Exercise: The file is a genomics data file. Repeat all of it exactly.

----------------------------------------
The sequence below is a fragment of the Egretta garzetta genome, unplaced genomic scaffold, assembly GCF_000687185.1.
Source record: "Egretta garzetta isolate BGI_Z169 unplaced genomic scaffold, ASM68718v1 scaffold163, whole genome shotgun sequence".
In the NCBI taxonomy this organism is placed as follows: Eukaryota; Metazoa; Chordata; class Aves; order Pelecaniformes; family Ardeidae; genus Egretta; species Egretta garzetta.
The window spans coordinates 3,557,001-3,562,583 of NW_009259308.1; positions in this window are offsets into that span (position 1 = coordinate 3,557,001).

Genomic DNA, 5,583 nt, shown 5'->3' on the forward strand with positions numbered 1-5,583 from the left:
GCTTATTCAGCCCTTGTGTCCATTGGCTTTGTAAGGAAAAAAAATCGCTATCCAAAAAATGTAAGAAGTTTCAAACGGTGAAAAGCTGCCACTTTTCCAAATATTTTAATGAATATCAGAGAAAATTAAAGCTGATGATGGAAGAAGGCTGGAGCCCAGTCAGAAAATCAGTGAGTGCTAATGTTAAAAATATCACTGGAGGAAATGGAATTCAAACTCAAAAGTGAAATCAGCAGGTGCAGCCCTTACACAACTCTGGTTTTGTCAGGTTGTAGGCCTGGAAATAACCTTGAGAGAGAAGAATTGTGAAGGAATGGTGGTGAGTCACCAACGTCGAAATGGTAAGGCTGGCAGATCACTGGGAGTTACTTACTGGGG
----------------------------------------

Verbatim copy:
The sequence below is a fragment of the Egretta garzetta genome, unplaced genomic scaffold, assembly GCF_000687185.1.
Source record: "Egretta garzetta isolate BGI_Z169 unplaced genomic scaffold, ASM68718v1 scaffold163, whole genome shotgun sequence".
In the NCBI taxonomy this organism is placed as follows: Eukaryota; Metazoa; Chordata; class Aves; order Pelecaniformes; family Ardeidae; genus Egretta; species Egretta garzetta.
The window spans coordinates 3,557,001-3,562,583 of NW_009259308.1; positions in this window are offsets into that span (position 1 = coordinate 3,557,001).

Genomic DNA, 5,583 nt, shown 5'->3' on the forward strand with positions numbered 1-5,583 from the left:
GCTTATTCAGCCCTTGTGTCCATTGGCTTTGTAAGGAAAAAAAATCGCTATCCAAAAAATGTAAGAAGTTTCAAACGGTGAAAAGCTGCCACTTTTCCAAATATTTTAATGAATATCAGAGAAAATTAAAGCTGATGATGGAAGAAGGCTGGAGCCCAGTCAGAAAATCAGTGAGTGCTAATGTTAAAAATATCACTGGAGGAAATGGAATTCAAACTCAAAAGTGAAATCAGCAGGTGCAGCCCTTACACAACTCTGGTTTTGTCAGGTTGTAGGCCTGGAAATAACCTTGAGAGAGAAGAATTGTGAAGGAATGGTGGTGAGTCACCAACGTCGAAATGGTAAGGCTGGCAGATCACTGGGAGTTACTTACTGGGG